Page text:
Tracking the COVID-19 pandemic in Australia using genomics
Using genome sequencing to identify genetic mutations in SARS-CoV-2 cases in Victoria, researchers have identified clusters and transmission networks which has helped limit the spread of the virus, painting an important picture of transmission in Victoria.
Whole genome sequencing of pathogens in real-time is an important tool in managing public health responses to infectious diseases outbreaks.
A dedicated SARS-CoV-2 multidisciplinary genomic response team from the Victorian Infectious Diseases Reference Laboratory (VIDRL) and the Microbiological Diagnostic Unit Public Health Laboratory (MDU-PHL) at the Peter Doherty Institute for Infection and Immunity (Doherty Institute), and the Victorian Department of Health and Human Services (DHHS) was formed to link epidemiological and genomic data of Victoria’s coronavirus (COVID-19) cases and assess the impact of social restrictions.
University of Melbourne Professor Benjamin Howden, Director of MDU-PHL at the Doherty Institute, said the team sequenced 75 per cent of Victoria’s cases.
“Our sequencing showed that Victoria’s cases were representative of the global diversity of SARS-CoV-2. Consistent with epidemiological findings, we found that most of Victoria’s cases were imported with limited onward transmission,” Professor Howden said.
“Sequencing allowed us to identify large clusters from social venues, healthcare facilities and cruise ships, and importantly see how enforced social restrictions impacted transmission.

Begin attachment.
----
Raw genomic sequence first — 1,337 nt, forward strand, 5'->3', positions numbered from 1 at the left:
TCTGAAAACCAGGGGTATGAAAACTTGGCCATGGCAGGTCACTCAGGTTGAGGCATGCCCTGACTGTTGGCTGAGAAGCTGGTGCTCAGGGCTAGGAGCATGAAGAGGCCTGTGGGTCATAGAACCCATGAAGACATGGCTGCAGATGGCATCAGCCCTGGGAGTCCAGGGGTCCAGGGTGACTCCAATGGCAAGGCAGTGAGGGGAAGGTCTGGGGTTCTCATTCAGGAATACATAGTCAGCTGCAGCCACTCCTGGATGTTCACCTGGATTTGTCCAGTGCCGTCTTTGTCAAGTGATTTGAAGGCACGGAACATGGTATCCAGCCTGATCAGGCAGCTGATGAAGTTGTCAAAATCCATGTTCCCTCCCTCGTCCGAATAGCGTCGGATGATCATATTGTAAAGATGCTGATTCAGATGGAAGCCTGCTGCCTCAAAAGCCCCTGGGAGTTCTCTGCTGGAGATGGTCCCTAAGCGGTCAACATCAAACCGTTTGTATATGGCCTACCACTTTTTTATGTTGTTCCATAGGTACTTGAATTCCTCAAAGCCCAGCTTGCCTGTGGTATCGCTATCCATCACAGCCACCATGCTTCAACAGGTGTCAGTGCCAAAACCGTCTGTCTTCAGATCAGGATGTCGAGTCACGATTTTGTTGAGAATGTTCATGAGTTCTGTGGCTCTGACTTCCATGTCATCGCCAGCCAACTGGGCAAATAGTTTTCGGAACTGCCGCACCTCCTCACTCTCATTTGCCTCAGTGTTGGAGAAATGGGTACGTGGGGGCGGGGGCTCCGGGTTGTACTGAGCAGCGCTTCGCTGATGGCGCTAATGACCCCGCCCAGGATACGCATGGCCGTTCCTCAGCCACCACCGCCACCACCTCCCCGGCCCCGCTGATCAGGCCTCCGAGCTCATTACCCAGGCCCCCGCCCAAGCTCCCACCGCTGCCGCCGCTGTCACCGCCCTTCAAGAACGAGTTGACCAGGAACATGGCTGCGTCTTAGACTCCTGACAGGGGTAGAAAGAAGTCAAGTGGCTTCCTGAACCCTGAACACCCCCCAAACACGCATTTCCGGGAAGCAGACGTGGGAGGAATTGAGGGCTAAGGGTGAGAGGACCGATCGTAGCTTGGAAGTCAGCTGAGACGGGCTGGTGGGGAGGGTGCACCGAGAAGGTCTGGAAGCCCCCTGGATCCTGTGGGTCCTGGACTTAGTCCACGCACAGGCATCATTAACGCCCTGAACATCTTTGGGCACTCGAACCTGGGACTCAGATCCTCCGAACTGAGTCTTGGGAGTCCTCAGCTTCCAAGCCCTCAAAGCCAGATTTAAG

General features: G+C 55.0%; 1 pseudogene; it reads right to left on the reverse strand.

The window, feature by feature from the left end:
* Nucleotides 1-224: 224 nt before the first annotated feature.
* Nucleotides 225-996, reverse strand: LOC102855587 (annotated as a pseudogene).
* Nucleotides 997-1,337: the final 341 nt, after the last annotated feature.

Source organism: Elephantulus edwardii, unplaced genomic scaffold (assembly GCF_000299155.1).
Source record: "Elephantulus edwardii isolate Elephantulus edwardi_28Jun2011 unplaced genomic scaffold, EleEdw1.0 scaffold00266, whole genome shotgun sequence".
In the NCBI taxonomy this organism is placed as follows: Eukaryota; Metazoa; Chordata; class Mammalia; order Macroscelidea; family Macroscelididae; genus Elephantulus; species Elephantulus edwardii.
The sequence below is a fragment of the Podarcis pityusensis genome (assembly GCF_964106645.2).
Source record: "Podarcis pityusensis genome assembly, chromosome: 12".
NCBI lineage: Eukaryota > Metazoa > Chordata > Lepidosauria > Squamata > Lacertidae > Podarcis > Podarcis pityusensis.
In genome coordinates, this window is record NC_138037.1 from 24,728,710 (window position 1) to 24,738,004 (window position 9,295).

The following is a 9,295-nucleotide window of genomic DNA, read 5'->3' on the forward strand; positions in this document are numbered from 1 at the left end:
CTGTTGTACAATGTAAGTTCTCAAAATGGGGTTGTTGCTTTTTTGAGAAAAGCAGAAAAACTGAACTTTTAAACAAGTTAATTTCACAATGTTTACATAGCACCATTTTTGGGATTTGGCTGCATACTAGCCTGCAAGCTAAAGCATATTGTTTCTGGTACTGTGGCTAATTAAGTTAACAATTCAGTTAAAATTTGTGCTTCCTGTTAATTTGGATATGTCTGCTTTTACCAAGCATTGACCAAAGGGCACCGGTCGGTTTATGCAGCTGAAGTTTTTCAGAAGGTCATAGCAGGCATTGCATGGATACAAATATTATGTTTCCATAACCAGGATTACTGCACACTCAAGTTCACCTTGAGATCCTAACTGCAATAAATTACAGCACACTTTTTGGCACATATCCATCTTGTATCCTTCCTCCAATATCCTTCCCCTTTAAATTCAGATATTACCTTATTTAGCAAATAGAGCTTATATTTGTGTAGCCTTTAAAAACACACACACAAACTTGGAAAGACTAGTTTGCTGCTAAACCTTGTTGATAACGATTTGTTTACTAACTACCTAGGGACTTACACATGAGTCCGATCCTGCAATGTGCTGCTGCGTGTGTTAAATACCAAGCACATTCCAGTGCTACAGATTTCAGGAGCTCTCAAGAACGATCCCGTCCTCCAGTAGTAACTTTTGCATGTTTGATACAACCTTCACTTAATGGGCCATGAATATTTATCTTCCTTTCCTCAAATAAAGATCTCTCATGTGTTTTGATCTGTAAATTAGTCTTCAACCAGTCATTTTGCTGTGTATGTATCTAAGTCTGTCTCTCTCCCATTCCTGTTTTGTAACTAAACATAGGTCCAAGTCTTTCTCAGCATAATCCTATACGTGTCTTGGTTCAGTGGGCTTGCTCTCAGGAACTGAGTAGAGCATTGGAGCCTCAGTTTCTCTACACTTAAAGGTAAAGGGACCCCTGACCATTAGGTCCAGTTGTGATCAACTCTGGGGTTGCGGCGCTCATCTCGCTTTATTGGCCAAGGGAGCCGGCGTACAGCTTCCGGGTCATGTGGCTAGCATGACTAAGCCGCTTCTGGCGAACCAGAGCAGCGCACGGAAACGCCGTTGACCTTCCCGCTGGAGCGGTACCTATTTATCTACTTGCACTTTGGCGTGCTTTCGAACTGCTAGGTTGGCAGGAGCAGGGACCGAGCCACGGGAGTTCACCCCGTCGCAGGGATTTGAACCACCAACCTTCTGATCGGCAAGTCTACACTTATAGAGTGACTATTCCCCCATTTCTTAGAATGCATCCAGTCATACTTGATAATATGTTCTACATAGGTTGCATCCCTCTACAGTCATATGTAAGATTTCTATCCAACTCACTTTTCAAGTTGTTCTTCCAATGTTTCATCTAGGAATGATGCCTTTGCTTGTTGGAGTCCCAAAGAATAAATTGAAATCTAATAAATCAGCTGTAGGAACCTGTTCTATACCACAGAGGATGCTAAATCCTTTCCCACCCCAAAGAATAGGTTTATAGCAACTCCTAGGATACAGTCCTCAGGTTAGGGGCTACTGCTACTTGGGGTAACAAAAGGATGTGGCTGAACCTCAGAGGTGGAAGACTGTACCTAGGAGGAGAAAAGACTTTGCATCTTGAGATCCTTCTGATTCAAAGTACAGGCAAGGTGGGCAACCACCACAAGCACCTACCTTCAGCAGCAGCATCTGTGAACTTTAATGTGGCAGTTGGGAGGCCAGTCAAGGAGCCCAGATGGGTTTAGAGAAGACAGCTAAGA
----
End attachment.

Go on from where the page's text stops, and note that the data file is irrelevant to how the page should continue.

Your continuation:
“Finally, we are able to demonstrate how the application of genomics will become critically important to rapidly identify SARS-CoV-2 transmission chains as social restrictions ease globally.”
Victoria’s Chief Health Officer, Professor Brett Sutton said public health responses to emergent cases of SARS-CoV-2 must be swift, highly focused and effective.
“Genomic sequencing is an incredibly powerful tool for our disease detectives to identify SARS-CoV-2 cases and clusters, which will be an ongoing challenge in Victoria and Australia,” Professor Sutton said.
“Working so closely with the team at Doherty Institute, who rapidly shared the sequences they found has had a huge, positive impact on Victoria’s successful response to limiting transmission of SARS-CoV-2.”
The Peter Doherty Institute for Infection and Immunity is a joint venture between the University of Melbourne and the Royal Melbourne Hospital.
Note: This research has been submitted for peer-review and was conducted under strict protocols in a well-established research program. However it has not been evaluated by the scientific research community. We urge journalists to consider this in their reporting. A pre-print of the article is available HERE.